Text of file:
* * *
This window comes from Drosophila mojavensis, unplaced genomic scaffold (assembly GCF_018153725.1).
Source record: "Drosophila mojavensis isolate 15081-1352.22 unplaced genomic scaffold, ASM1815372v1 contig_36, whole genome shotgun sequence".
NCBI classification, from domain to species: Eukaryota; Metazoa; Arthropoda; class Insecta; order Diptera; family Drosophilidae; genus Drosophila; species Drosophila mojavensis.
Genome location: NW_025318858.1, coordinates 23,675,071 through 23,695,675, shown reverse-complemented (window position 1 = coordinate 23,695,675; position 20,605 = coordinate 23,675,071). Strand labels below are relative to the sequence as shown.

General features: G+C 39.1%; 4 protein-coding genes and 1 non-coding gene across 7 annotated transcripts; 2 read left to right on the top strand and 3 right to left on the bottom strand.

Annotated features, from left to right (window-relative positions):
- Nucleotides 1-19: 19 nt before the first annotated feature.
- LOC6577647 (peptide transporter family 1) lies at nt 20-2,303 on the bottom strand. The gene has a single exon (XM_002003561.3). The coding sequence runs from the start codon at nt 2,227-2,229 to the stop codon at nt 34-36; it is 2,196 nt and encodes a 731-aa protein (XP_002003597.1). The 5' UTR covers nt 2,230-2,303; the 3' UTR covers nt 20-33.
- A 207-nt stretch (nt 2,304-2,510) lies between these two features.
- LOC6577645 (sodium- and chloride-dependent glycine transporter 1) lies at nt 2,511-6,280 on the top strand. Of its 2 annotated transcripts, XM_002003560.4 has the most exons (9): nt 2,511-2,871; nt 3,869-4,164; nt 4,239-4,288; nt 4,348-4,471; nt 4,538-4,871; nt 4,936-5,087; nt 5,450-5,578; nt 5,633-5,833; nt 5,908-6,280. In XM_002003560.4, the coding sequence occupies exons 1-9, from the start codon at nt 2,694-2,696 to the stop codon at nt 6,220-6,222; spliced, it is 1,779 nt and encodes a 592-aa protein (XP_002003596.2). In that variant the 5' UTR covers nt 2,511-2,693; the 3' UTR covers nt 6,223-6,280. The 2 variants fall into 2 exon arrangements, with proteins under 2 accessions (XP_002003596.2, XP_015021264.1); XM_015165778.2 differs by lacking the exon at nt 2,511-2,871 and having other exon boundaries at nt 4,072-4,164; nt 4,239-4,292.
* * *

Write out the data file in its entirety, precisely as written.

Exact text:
This window comes from Drosophila mojavensis, unplaced genomic scaffold (assembly GCF_018153725.1).
Source record: "Drosophila mojavensis isolate 15081-1352.22 unplaced genomic scaffold, ASM1815372v1 contig_36, whole genome shotgun sequence".
NCBI classification, from domain to species: Eukaryota; Metazoa; Arthropoda; class Insecta; order Diptera; family Drosophilidae; genus Drosophila; species Drosophila mojavensis.
Genome location: NW_025318858.1, coordinates 23,675,071 through 23,695,675, shown reverse-complemented (window position 1 = coordinate 23,695,675; position 20,605 = coordinate 23,675,071). Strand labels below are relative to the sequence as shown.

General features: G+C 39.1%; 4 protein-coding genes and 1 non-coding gene across 7 annotated transcripts; 2 read left to right on the top strand and 3 right to left on the bottom strand.

Annotated features, from left to right (window-relative positions):
- Nucleotides 1-19: 19 nt before the first annotated feature.
- LOC6577647 (peptide transporter family 1) lies at nt 20-2,303 on the bottom strand. The gene has a single exon (XM_002003561.3). The coding sequence runs from the start codon at nt 2,227-2,229 to the stop codon at nt 34-36; it is 2,196 nt and encodes a 731-aa protein (XP_002003597.1). The 5' UTR covers nt 2,230-2,303; the 3' UTR covers nt 20-33.
- A 207-nt stretch (nt 2,304-2,510) lies between these two features.
- LOC6577645 (sodium- and chloride-dependent glycine transporter 1) lies at nt 2,511-6,280 on the top strand. Of its 2 annotated transcripts, XM_002003560.4 has the most exons (9): nt 2,511-2,871; nt 3,869-4,164; nt 4,239-4,288; nt 4,348-4,471; nt 4,538-4,871; nt 4,936-5,087; nt 5,450-5,578; nt 5,633-5,833; nt 5,908-6,280. In XM_002003560.4, the coding sequence occupies exons 1-9, from the start codon at nt 2,694-2,696 to the stop codon at nt 6,220-6,222; spliced, it is 1,779 nt and encodes a 592-aa protein (XP_002003596.2). In that variant the 5' UTR covers nt 2,511-2,693; the 3' UTR covers nt 6,223-6,280. The 2 variants fall into 2 exon arrangements, with proteins under 2 accessions (XP_002003596.2, XP_015021264.1); XM_015165778.2 differs by lacking the exon at nt 2,511-2,871 and having other exon boundaries at nt 4,072-4,164; nt 4,239-4,292.